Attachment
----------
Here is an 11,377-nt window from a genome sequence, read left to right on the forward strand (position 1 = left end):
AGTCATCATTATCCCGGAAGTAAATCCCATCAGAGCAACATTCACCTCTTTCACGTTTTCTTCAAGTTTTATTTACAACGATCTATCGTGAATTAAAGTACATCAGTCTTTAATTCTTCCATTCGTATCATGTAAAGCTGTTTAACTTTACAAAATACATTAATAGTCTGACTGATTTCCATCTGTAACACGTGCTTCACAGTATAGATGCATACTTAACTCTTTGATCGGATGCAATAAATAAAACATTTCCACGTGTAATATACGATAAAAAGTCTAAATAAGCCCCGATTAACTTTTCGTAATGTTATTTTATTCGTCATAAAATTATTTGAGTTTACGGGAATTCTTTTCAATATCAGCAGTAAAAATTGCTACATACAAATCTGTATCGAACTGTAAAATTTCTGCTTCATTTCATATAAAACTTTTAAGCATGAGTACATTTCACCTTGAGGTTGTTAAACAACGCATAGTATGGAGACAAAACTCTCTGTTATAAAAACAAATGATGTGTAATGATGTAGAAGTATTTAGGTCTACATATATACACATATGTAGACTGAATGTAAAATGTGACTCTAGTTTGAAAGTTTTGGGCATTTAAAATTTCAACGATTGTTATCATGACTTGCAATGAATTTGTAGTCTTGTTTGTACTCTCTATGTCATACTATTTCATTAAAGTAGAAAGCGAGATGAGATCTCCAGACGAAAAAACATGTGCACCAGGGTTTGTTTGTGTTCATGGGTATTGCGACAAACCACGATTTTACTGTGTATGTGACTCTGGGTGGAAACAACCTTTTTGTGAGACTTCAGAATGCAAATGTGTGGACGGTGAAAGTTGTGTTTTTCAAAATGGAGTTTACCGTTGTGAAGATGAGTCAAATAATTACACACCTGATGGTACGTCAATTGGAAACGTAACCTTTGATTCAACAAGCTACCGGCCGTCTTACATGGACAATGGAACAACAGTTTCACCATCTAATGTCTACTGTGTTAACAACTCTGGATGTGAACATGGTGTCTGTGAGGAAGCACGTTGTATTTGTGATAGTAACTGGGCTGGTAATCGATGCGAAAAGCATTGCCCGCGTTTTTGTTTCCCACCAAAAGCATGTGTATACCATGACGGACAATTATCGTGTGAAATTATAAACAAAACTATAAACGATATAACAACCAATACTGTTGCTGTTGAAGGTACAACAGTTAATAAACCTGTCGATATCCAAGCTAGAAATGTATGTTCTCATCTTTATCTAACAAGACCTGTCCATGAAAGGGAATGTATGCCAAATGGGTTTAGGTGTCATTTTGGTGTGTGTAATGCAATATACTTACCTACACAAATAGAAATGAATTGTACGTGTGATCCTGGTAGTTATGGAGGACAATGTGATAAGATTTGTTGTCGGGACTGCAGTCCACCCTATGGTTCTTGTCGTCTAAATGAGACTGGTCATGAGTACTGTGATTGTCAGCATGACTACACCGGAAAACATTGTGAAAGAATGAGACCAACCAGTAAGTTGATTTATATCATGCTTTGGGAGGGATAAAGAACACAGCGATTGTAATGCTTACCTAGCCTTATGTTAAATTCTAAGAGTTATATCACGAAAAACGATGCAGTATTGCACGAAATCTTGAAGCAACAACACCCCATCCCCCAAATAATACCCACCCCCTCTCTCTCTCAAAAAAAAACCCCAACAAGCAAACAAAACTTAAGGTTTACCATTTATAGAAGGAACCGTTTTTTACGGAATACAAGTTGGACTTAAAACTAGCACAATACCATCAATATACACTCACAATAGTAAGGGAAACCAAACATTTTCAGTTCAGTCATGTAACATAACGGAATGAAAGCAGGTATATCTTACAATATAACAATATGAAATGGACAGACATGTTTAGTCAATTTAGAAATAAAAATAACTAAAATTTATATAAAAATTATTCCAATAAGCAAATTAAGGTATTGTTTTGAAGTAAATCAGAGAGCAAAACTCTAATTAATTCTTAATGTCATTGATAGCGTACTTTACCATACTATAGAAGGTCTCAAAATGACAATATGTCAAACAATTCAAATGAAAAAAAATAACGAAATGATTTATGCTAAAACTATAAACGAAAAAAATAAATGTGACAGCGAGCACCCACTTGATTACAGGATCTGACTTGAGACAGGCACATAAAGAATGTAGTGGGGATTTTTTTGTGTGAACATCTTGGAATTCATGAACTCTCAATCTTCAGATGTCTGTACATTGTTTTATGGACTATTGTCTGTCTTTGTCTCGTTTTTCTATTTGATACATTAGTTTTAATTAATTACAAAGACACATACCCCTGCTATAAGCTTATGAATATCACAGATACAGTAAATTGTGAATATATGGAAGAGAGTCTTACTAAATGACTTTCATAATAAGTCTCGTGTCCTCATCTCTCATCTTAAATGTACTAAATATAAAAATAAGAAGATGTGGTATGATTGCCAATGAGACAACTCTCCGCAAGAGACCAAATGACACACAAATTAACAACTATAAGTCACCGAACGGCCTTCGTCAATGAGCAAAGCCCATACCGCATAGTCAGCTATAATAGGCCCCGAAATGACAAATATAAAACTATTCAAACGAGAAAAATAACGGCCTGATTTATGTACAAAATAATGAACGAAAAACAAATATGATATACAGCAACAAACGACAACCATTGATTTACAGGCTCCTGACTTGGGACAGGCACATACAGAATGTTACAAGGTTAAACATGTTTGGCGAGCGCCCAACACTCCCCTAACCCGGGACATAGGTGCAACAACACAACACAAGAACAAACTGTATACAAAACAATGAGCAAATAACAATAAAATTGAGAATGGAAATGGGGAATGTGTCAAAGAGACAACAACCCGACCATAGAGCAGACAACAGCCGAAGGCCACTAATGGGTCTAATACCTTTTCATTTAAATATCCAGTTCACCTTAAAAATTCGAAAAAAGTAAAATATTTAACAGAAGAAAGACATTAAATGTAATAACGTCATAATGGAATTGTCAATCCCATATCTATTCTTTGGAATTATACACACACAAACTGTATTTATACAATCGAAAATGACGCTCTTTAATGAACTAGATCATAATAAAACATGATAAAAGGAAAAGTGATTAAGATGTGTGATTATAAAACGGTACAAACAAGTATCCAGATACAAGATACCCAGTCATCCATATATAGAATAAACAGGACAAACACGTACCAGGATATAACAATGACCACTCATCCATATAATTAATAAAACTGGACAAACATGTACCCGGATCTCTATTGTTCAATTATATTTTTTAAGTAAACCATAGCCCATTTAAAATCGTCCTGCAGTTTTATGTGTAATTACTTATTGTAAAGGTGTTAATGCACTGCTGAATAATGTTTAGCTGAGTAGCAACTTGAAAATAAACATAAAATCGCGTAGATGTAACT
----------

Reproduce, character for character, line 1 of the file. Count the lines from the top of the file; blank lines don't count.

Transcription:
Here is an 11,377-nt window from a genome sequence, read left to right on the forward strand (position 1 = left end):